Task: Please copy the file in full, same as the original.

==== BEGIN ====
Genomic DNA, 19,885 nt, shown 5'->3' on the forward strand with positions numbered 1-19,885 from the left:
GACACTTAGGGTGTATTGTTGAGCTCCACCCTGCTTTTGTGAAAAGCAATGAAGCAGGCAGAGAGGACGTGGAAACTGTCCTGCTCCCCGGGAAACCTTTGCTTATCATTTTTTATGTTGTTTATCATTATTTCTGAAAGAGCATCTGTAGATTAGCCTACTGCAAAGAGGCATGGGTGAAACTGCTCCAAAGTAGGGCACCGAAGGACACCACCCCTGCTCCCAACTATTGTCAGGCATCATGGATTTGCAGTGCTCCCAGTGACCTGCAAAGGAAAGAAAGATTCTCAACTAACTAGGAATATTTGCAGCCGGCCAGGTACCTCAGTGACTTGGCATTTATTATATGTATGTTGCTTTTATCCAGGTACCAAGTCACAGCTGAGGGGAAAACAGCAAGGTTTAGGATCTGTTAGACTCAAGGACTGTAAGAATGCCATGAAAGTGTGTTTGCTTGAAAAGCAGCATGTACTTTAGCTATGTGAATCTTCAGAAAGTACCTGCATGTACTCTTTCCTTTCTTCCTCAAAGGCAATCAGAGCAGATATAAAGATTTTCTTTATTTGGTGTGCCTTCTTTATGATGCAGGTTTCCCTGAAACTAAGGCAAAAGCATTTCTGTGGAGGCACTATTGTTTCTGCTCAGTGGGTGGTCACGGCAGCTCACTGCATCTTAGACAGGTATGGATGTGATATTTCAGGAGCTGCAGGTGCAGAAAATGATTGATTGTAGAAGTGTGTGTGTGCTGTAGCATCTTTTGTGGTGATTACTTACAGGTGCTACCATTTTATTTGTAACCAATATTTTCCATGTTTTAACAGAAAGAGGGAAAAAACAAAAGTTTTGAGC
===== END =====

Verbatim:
Genomic DNA, 19,885 nt, shown 5'->3' on the forward strand with positions numbered 1-19,885 from the left:
GACACTTAGGGTGTATTGTTGAGCTCCACCCTGCTTTTGTGAAAAGCAATGAAGCAGGCAGAGAGGACGTGGAAACTGTCCTGCTCCCCGGGAAACCTTTGCTTATCATTTTTTATGTTGTTTATCATTATTTCTGAAAGAGCATCTGTAGATTAGCCTACTGCAAAGAGGCATGGGTGAAACTGCTCCAAAGTAGGGCACCGAAGGACACCACCCCTGCTCCCAACTATTGTCAGGCATCATGGATTTGCAGTGCTCCCAGTGACCTGCAAAGGAAAGAAAGATTCTCAACTAACTAGGAATATTTGCAGCCGGCCAGGTACCTCAGTGACTTGGCATTTATTATATGTATGTTGCTTTTATCCAGGTACCAAGTCACAGCTGAGGGGAAAACAGCAAGGTTTAGGATCTGTTAGACTCAAGGACTGTAAGAATGCCATGAAAGTGTGTTTGCTTGAAAAGCAGCATGTACTTTAGCTATGTGAATCTTCAGAAAGTACCTGCATGTACTCTTTCCTTTCTTCCTCAAAGGCAATCAGAGCAGATATAAAGATTTTCTTTATTTGGTGTGCCTTCTTTATGATGCAGGTTTCCCTGAAACTAAGGCAAAAGCATTTCTGTGGAGGCACTATTGTTTCTGCTCAGTGGGTGGTCACGGCAGCTCACTGCATCTTAGACAGGTATGGATGTGATATTTCAGGAGCTGCAGGTGCAGAAAATGATTGATTGTAGAAGTGTGTGTGTGCTGTAGCATCTTTTGTGGTGATTACTTACAGGTGCTACCATTTTATTTGTAACCAATATTTTCCATGTTTTAACAGAAAGAGGGAAAAAACAAAAGTTTTGAGC